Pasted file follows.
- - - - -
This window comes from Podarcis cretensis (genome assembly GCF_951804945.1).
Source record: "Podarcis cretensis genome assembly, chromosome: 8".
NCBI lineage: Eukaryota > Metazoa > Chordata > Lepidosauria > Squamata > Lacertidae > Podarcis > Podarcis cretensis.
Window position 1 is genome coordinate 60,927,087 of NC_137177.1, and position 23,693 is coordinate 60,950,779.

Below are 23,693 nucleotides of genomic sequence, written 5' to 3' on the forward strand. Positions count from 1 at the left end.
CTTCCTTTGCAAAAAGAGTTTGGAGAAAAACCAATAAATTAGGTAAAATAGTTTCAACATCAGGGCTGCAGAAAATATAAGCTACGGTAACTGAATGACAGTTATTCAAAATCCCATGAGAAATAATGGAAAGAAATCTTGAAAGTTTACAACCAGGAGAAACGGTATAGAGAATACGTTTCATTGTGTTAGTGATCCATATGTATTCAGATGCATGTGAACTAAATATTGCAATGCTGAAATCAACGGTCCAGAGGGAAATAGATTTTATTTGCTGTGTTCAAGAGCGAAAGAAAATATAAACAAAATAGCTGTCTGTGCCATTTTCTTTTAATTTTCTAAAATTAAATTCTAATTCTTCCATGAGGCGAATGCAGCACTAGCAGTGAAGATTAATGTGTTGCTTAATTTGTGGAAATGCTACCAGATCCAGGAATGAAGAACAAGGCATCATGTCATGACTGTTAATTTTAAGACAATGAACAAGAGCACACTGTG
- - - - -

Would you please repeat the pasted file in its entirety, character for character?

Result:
This window comes from Podarcis cretensis (genome assembly GCF_951804945.1).
Source record: "Podarcis cretensis genome assembly, chromosome: 8".
NCBI lineage: Eukaryota > Metazoa > Chordata > Lepidosauria > Squamata > Lacertidae > Podarcis > Podarcis cretensis.
Window position 1 is genome coordinate 60,927,087 of NC_137177.1, and position 23,693 is coordinate 60,950,779.

Below are 23,693 nucleotides of genomic sequence, written 5' to 3' on the forward strand. Positions count from 1 at the left end.
CTTCCTTTGCAAAAAGAGTTTGGAGAAAAACCAATAAATTAGGTAAAATAGTTTCAACATCAGGGCTGCAGAAAATATAAGCTACGGTAACTGAATGACAGTTATTCAAAATCCCATGAGAAATAATGGAAAGAAATCTTGAAAGTTTACAACCAGGAGAAACGGTATAGAGAATACGTTTCATTGTGTTAGTGATCCATATGTATTCAGATGCATGTGAACTAAATATTGCAATGCTGAAATCAACGGTCCAGAGGGAAATAGATTTTATTTGCTGTGTTCAAGAGCGAAAGAAAATATAAACAAAATAGCTGTCTGTGCCATTTTCTTTTAATTTTCTAAAATTAAATTCTAATTCTTCCATGAGGCGAATGCAGCACTAGCAGTGAAGATTAATGTGTTGCTTAATTTGTGGAAATGCTACCAGATCCAGGAATGAAGAACAAGGCATCATGTCATGACTGTTAATTTTAAGACAATGAACAAGAGCACACTGTG